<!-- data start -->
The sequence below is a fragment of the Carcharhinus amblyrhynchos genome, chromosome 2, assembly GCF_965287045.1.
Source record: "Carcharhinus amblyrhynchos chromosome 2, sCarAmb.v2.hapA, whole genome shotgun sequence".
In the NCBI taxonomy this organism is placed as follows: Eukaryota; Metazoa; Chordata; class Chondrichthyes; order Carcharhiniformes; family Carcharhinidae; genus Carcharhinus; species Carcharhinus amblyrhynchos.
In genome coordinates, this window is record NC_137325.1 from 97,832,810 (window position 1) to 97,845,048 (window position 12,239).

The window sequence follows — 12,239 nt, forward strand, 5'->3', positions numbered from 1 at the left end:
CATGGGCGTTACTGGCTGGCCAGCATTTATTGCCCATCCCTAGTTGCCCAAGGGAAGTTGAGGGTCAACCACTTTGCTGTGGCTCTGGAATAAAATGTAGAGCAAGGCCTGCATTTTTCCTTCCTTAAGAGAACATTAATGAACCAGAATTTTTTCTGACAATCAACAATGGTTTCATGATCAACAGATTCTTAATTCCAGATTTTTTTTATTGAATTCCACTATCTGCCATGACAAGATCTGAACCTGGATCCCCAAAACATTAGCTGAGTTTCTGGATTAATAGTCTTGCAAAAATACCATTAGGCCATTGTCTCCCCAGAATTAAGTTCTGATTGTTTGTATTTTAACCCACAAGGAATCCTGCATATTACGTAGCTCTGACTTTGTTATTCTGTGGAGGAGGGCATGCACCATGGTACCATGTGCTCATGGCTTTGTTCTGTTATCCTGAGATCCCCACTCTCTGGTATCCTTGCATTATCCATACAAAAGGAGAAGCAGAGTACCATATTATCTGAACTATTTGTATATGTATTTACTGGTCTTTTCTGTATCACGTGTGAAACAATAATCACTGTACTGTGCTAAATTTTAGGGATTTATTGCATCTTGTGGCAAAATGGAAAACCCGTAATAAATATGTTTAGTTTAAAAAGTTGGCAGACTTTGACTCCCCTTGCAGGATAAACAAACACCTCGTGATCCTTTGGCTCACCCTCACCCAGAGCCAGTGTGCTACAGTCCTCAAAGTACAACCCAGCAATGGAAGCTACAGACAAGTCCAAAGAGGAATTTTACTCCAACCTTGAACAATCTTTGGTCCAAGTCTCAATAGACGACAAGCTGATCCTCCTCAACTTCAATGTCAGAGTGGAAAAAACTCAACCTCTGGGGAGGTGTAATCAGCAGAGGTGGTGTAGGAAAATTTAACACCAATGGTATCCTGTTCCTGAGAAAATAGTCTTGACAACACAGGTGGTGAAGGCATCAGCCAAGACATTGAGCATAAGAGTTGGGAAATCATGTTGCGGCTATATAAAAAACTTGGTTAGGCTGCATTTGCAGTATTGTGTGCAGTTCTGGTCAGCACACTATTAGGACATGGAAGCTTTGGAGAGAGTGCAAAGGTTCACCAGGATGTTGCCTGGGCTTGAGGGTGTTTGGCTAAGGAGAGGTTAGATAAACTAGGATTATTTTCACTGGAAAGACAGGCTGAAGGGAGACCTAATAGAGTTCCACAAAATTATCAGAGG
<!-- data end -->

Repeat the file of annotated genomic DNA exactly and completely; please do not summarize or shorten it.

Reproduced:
The sequence below is a fragment of the Carcharhinus amblyrhynchos genome, chromosome 2, assembly GCF_965287045.1.
Source record: "Carcharhinus amblyrhynchos chromosome 2, sCarAmb.v2.hapA, whole genome shotgun sequence".
In the NCBI taxonomy this organism is placed as follows: Eukaryota; Metazoa; Chordata; class Chondrichthyes; order Carcharhiniformes; family Carcharhinidae; genus Carcharhinus; species Carcharhinus amblyrhynchos.
In genome coordinates, this window is record NC_137325.1 from 97,832,810 (window position 1) to 97,845,048 (window position 12,239).

The window sequence follows — 12,239 nt, forward strand, 5'->3', positions numbered from 1 at the left end:
CATGGGCGTTACTGGCTGGCCAGCATTTATTGCCCATCCCTAGTTGCCCAAGGGAAGTTGAGGGTCAACCACTTTGCTGTGGCTCTGGAATAAAATGTAGAGCAAGGCCTGCATTTTTCCTTCCTTAAGAGAACATTAATGAACCAGAATTTTTTCTGACAATCAACAATGGTTTCATGATCAACAGATTCTTAATTCCAGATTTTTTTTATTGAATTCCACTATCTGCCATGACAAGATCTGAACCTGGATCCCCAAAACATTAGCTGAGTTTCTGGATTAATAGTCTTGCAAAAATACCATTAGGCCATTGTCTCCCCAGAATTAAGTTCTGATTGTTTGTATTTTAACCCACAAGGAATCCTGCATATTACGTAGCTCTGACTTTGTTATTCTGTGGAGGAGGGCATGCACCATGGTACCATGTGCTCATGGCTTTGTTCTGTTATCCTGAGATCCCCACTCTCTGGTATCCTTGCATTATCCATACAAAAGGAGAAGCAGAGTACCATATTATCTGAACTATTTGTATATGTATTTACTGGTCTTTTCTGTATCACGTGTGAAACAATAATCACTGTACTGTGCTAAATTTTAGGGATTTATTGCATCTTGTGGCAAAATGGAAAACCCGTAATAAATATGTTTAGTTTAAAAAGTTGGCAGACTTTGACTCCCCTTGCAGGATAAACAAACACCTCGTGATCCTTTGGCTCACCCTCACCCAGAGCCAGTGTGCTACAGTCCTCAAAGTACAACCCAGCAATGGAAGCTACAGACAAGTCCAAAGAGGAATTTTACTCCAACCTTGAACAATCTTTGGTCCAAGTCTCAATAGACGACAAGCTGATCCTCCTCAACTTCAATGTCAGAGTGGAAAAAACTCAACCTCTGGGGAGGTGTAATCAGCAGAGGTGGTGTAGGAAAATTTAACACCAATGGTATCCTGTTCCTGAGAAAATAGTCTTGACAACACAGGTGGTGAAGGCATCAGCCAAGACATTGAGCATAAGAGTTGGGAAATCATGTTGCGGCTATATAAAAAACTTGGTTAGGCTGCATTTGCAGTATTGTGTGCAGTTCTGGTCAGCACACTATTAGGACATGGAAGCTTTGGAGAGAGTGCAAAGGTTCACCAGGATGTTGCCTGGGCTTGAGGGTGTTTGGCTAAGGAGAGGTTAGATAAACTAGGATTATTTTCACTGGAAAGACAGGCTGAAGGGAGACCTAATAGAGTTCCACAAAATTATCAGAGG